I’ve always been a sucker for a good story. I think maybe it was because my dad had so many – the kind of stories that make you belly-laugh and spend the after-dinner portion of a holiday begging for a re-telling, if only to stave off that sink full of dishes for a half hour longer.

From ages sixteen to twenty-two I had the perfect job for collecting stories. I was a waitress at a tiny hotel, on a tiny college campus, in a tiny village, in the middle of nowhere, central Ohio. It wasn’t always my favorite job, but it’s a place where I heard some of my favorite stories – and created some of my own. It holds a special place in my heart, this ten-table restaurant, for many reasons – but mostly because I wouldn’t be where I am today without it.

When you work in the service industry, especially in food service, you hear a lot of stories, regardless of whether you want to or not. The option of declining to listen isn’t really an option anymore once that pressed white shirt and dull gold name tag are on for the night. It’s your job to be courteous and nice, to be a good listener. Truthfully, I didn’t mind much, and I heard a lot of stories over those six years – some I remember and some I don’t, but I loved them all anyway.

Usually, I was pretty open to striking up conversations with my tables, but not every shift is alike, and not every story is one I wanted to hear – especially if they were told during a Saturday morning shift.

I hated Saturday morning shifts. They started early and ended late, and I was the only server on staff. Meaning, of course, that I was either always bored, or always overwhelmed. Pawning those shifts off to other coworkers was a talent I strived to possess, but the summer after my freshman year of college I found myself in a situation that many young adults find themselves in during their college years – I needed money. For tuition, for a social life, for the fast food I insisted on eating every week. Saturday morning shifts just became something I needed to do.

Still, I approached these shifts with the same lack of enthusiasm that I always had. I came in tired, cranky, and unwilling to be a good sport. It was almost a goal for me to limit the words I exchanged with my guests. Just the perfunctory “good morning”, “cream or sugar?” and “have a nice day”. Tables were handled in four steps: take order, bring order, clear table, present check. It was a Saturday morning ritual. I was tired, they were tired, most people were on the same page as me: Minimal Interaction, Please. I liked it that way.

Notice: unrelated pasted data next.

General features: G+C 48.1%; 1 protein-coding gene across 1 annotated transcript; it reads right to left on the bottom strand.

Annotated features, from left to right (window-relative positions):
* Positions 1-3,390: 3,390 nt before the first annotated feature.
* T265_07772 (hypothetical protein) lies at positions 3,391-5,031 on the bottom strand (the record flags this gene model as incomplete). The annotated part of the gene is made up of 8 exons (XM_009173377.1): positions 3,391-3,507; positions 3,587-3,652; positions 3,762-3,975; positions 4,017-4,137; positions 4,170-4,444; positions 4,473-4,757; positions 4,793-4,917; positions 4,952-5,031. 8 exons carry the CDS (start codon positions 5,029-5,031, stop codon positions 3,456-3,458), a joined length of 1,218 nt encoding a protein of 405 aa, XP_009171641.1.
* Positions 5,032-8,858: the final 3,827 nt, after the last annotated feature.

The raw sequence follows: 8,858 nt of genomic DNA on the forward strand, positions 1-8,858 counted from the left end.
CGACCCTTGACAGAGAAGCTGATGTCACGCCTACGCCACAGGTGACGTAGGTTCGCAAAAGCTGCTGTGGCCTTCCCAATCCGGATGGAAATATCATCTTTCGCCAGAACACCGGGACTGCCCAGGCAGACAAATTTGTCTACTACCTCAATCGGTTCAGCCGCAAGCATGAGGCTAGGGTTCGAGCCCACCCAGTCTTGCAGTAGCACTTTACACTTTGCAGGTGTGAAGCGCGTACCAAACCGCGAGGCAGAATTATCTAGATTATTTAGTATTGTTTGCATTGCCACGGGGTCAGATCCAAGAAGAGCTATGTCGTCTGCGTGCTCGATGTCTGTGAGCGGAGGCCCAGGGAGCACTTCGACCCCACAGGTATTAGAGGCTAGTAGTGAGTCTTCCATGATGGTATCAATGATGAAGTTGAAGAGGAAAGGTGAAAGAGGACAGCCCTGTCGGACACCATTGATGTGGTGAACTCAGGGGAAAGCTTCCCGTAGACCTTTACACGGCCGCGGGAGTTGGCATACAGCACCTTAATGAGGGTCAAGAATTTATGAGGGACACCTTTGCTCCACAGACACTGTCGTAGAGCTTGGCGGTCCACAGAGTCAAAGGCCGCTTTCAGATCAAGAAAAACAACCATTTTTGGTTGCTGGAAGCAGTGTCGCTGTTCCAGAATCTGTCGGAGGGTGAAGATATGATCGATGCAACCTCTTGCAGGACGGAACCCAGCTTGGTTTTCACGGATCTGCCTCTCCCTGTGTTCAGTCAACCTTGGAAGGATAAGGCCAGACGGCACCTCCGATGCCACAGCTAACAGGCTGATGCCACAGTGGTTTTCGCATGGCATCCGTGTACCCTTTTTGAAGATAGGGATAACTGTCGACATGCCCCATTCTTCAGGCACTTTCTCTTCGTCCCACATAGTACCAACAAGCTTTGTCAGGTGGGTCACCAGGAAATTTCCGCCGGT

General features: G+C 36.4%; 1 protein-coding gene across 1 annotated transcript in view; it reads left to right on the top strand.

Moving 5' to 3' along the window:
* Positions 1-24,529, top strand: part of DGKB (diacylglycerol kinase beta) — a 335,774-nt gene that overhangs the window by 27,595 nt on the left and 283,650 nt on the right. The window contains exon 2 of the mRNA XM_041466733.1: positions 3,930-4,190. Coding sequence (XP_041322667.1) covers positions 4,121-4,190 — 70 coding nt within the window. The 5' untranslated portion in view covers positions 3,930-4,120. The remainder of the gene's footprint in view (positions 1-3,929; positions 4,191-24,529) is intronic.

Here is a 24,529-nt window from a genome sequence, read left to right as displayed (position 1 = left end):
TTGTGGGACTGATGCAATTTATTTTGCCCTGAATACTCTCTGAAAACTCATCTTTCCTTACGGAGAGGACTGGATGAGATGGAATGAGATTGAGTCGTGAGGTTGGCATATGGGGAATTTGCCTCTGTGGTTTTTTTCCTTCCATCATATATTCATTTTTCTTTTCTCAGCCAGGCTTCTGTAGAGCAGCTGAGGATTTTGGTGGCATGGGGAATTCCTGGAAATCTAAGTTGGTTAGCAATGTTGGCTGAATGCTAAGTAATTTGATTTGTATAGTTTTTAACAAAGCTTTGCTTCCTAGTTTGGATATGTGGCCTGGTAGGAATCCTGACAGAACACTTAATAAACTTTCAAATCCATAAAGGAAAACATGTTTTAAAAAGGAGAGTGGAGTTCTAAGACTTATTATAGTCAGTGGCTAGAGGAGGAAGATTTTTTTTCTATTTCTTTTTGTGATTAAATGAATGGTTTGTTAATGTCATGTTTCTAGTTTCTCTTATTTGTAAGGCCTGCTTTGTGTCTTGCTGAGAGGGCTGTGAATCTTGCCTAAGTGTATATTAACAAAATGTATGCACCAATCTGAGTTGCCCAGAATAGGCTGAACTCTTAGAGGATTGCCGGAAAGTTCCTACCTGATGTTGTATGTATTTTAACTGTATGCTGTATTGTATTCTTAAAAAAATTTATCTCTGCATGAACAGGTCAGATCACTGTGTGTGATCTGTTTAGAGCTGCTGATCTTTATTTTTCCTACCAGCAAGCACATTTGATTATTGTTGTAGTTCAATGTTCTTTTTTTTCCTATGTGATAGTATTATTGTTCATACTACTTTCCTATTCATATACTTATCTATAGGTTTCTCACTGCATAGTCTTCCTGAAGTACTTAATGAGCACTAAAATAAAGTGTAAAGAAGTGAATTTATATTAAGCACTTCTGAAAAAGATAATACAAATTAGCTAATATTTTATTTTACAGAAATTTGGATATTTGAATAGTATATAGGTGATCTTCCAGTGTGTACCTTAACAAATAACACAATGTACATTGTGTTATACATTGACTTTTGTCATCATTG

I’ve struggled with a lack of optimism in my life. I cut experiences and conversations and opportunities short because I’m fearful of the outcome, always expecting the worst. Saturday morning shifts were treated the same way, with skepticism and the idea that everything that could go wrong would go wrong.

It’s funny, though, the stories you’ll make when you have a good attitude. I learned that life-lesson on one of those summer Saturday’s.

I came into work happy. Maybe even joyful. I’d woken up with ease, the weather was lovely, and I was just excited to be alive, I guess. Sounds cheesy now that I write it down, but it’s truthful, and that’s all that matters.

We were slow that morning. No reservations on the books, a small number of hotel guests. I remember I’d brought a book with me to read during my downtime. I had one table that entire morning. Three hotel guests, seated at table 12, sitting smack-dab in the middle of our tiny restaurant.

I approached that table with a bounce in my step. I was happy to do something. I wanted to talk to people. I’d woken up with the social interaction bug, the one I so rarely caught, and I was excited to share that with others.

The table consisted of a mom, a dad, and their son. They were visiting the college with possible hopes of their son falling in love and spending four years of undergrad at this tiny, midwestern village, surrounded by fields of corn and cows, cows, cows. I’d served tables like this before, and sometimes I would get a kick out of asking the potential freshman what they were hoping to study if they choose this college. Usually this question was asked on a dinner shift when my moods were much more friendly, but like I said, this was a different Saturday morning, and so I asked.